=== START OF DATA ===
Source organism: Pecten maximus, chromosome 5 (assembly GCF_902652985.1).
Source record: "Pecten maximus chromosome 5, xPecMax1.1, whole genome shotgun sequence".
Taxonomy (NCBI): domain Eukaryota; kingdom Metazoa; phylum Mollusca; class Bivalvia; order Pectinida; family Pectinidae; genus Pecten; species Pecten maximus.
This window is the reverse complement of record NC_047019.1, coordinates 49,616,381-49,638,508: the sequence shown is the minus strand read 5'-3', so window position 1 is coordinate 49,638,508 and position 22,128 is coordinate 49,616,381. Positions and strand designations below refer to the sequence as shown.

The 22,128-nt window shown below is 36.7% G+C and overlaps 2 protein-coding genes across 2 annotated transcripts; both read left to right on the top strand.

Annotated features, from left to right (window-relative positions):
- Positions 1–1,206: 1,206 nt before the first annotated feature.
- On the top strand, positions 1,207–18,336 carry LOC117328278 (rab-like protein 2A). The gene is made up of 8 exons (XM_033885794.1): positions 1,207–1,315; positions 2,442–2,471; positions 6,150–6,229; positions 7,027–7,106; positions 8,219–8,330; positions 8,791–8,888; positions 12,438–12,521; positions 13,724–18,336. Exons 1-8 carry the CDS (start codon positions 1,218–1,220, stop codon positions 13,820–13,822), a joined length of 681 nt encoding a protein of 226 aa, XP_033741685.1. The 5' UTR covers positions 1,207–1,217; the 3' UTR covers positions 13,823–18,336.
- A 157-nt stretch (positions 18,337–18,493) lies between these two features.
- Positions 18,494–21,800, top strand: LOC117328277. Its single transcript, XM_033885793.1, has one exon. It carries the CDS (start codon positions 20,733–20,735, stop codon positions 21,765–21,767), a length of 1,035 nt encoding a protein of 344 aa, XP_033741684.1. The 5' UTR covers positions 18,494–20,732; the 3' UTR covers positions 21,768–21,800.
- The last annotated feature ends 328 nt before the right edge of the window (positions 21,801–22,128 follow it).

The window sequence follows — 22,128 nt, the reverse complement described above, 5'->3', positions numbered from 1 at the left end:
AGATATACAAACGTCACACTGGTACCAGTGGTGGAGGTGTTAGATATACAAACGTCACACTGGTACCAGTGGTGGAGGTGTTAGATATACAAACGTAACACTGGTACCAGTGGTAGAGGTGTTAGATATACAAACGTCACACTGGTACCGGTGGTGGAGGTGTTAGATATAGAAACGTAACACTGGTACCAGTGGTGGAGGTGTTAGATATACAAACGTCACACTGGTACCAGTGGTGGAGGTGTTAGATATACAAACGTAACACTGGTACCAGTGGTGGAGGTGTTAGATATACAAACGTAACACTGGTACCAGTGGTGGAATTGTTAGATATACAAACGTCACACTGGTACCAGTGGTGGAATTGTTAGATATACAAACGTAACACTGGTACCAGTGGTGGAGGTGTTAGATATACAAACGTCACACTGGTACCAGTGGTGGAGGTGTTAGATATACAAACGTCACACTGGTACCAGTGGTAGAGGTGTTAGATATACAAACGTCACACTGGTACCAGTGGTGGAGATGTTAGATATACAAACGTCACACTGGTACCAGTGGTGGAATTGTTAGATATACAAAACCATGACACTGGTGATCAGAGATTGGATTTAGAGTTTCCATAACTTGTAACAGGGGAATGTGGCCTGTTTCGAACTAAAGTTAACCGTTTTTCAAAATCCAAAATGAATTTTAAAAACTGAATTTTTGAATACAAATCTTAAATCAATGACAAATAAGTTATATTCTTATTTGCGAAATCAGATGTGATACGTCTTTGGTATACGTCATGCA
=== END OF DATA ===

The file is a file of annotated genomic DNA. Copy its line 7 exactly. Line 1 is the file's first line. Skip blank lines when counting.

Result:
- Positions 1–1,206: 1,206 nt before the first annotated feature.